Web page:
Ithaca City Hall

ITHACA, NY -- After nearly two years of economic uncertainty, Mayor Svante Myrick presented an $84 million budget to the Common Council on Oct. 6 that will reduce the tax rate by .68% to $11.77 per $1,000. According to Myrick the local economy has begun to rebound and the 2022 budget was buoyed by rising sales tax revenue, real estate development and over $16 million in federal funds from the American Rescue Plan Act.

The estimated sales tax revenue next year is $14.9 million, which is up nearly 8% from what was budgeted in 2021, but about 1% more than what the city is on pace to actually bring in this year. Myrick said they also expect about $2 million in permit revenue from development, and $165,000 in street closure revenue from construction work. Parking revenue is still underperforming due to remote work and the closure of Green Street garage.

There will be no changes to the sidewalk, trash tags or yard waste fees, however there will be a 4% increase in water rates and sewer rates. That will put water rates at $9.73 per 100 cubic feet and sewer rates at $6.03 per 100 cubic feet. Myrick said those costs are largely to keep up with the capital costs that came with building the new water treatment plant.

When crafting next year’s budget, Myrick said he focused on investing in the city’s workforce, infrastructure and the community.



o Restore working supervisor position

o New stormwater engineer

o Restore mechanic position

o New transfer sanitation worker

o New financial management assistant

o New assistant chief operator for wastewater treatment facility

o New grant writer

· Sustainability

o Electrification feasibility assessment

o Electrical vehicle charging stations

o Community choice aggregation

o New sustainability planner to execute Green New Deal

· Fire Department

o New financial management assistant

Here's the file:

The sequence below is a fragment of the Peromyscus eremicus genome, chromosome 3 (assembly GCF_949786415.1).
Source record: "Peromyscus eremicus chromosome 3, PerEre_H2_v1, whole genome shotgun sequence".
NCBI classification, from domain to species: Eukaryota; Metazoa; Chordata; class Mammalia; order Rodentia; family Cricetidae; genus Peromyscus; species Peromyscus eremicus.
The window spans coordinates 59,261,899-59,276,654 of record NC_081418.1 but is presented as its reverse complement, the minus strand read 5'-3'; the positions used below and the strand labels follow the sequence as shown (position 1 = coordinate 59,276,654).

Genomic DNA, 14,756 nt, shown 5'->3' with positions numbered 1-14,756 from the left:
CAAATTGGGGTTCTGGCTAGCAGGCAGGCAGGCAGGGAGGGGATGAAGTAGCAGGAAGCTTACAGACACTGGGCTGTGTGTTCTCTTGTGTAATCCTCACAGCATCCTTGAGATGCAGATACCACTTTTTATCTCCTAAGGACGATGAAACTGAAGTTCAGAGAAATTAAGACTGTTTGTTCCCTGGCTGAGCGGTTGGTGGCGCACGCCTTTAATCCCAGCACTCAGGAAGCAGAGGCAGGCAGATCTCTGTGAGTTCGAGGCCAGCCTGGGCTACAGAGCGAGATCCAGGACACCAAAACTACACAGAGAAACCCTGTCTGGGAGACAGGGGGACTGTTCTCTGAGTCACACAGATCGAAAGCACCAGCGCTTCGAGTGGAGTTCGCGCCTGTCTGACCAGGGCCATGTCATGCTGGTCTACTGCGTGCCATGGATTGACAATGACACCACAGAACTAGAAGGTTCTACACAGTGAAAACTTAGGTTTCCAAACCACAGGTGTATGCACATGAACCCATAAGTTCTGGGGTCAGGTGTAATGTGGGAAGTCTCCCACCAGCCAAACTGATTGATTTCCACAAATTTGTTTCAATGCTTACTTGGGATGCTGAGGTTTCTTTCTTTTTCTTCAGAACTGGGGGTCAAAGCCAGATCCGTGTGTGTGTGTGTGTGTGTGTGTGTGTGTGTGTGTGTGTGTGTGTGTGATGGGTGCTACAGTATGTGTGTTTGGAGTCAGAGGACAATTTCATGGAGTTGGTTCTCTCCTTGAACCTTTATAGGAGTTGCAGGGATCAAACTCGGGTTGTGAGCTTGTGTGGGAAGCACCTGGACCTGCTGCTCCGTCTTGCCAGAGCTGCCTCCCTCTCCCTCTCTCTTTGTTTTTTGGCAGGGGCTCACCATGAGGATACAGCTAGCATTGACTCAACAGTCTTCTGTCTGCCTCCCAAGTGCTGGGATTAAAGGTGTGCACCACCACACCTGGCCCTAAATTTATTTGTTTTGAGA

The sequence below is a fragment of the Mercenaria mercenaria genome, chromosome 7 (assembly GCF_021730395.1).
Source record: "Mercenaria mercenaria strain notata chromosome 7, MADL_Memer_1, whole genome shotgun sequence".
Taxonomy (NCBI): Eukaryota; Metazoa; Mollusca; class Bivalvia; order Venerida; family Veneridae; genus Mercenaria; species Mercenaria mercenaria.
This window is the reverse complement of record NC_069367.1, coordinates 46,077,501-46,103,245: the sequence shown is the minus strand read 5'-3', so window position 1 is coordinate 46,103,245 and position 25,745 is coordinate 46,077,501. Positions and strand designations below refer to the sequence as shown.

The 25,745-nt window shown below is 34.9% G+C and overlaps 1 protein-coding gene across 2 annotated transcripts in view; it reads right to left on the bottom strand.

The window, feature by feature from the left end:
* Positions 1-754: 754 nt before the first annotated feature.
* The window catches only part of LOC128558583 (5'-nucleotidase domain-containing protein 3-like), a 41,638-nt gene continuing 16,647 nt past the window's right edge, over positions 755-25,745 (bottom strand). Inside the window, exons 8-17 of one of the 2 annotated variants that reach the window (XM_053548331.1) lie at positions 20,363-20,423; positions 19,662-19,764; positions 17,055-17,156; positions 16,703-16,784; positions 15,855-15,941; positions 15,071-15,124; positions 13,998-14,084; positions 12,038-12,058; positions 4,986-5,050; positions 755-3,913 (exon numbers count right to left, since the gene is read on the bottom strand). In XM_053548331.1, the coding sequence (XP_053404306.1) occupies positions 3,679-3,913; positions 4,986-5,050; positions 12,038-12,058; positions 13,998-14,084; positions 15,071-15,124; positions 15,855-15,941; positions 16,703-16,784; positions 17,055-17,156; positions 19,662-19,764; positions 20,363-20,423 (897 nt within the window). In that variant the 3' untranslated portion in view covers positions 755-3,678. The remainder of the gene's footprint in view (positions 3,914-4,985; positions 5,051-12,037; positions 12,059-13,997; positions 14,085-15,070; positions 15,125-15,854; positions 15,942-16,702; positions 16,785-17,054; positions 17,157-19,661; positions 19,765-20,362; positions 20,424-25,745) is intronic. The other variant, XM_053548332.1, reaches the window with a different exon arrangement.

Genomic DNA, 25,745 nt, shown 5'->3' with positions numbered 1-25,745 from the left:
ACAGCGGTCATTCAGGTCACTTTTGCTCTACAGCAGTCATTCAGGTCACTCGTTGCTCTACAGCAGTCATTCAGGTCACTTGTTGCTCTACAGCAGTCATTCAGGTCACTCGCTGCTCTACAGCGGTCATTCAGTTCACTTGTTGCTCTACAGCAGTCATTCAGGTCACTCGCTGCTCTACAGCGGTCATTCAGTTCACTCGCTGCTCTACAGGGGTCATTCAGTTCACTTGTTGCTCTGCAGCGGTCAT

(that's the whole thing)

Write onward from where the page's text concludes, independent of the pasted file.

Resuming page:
o Equipment replacement and repair

o Capital investment in station

· Planning/Development/Economy

o Investment in federal lobbying assistance

o New ergonomic office furniture

o New code inspector position

o New events coordinator position

· Public Safety

o Two new Ithaca Police officer positions

o $307,000 for Reimagining implementation

o $400,000 in start-up costs for department of public safety

· Youth Bureau

o New administrative position

o New recreation program leader

o New youth program leader

o Increase hours of current recreation program leader

· Public Information/Technology

o Computer replacements

o Cybersecurity training

o DocuSign software

· Other

o Living wage increases

o New deputy city controller position

o 4% increase to GIAC for two more positions

o Compensation study

o Lateral transfer bonuses


· Increase funding to Southside Community Center by 32%

· Continue funding Community Outreach Worker position

· Funding for mental health court

· Funding to LEAD (Law Enforcement Assisted Diversion)

· Funding for Stewart Park — Wharton Studio Park Center

· Funding for My Brother’s Keeper

· Funding for Black Hands Universal

· Funding for Unbroken Promises Initiative

· Funding for Human Services Coalition

· Funding for Ithaca Area Economic Development

· 3.5% increase for TCAT funding


Myrick proposed $10 million in capital projects at a previously covered meeting. These funds will go toward major projects like finishing Cass Park Rink, fixing the Cass Park pool, supporting local businesses, repairing all the fire stations, replacing police vehicles, beginning repairs on the 60-foot dam, road work and traffic studies, myriad water and sewer projects and more. For the full breakdown of capital projects, visit

The budget process continues with public comment sessions and council discussions throughout October, with the first two meetings scheduled back-to-back for Oct. 13 and Oct. 14.

(2) comments

Jason Evans


How much have assessments gone up in the past year? Are there any projections to how much assessments will increase in the next year?

Richard Ballantyne

That "slightly lower tax rate" is not helpful enough since we taxpayers are still paying more in terms of dollars since property assessments have increased a lot during the past 4 years. Here are some facts according to

2019 tax levy: $23,613,758

2020 tax levy: $24,443,600

2021 tax levy: $26,384,571

2022 proposed tax levy: $26,366,541

The good news is that 2022 taxes levy will only be _as_ bad as 2021. The bad news is that the 2021 taxes were already way too high. Mark my words -- once the end comes to all this free pandemic related relief money that municipalities are receiving from State and Federal governments, then our local tax levy will have to go way up to make up the difference if we want to keep all these public programs in place. To make matters worse, since the money supply has been so rapidly expanded recently, there will more upward pressure wages and consequently tax levies, even while businesses may have lower profits due to their own rising labor and supply chain costs. Thus taxes collected on profits might even be lower in future years.

Bottom line: Please cut spending since Ithaca Taxes Gorge Us...

Welcome to the discussion.

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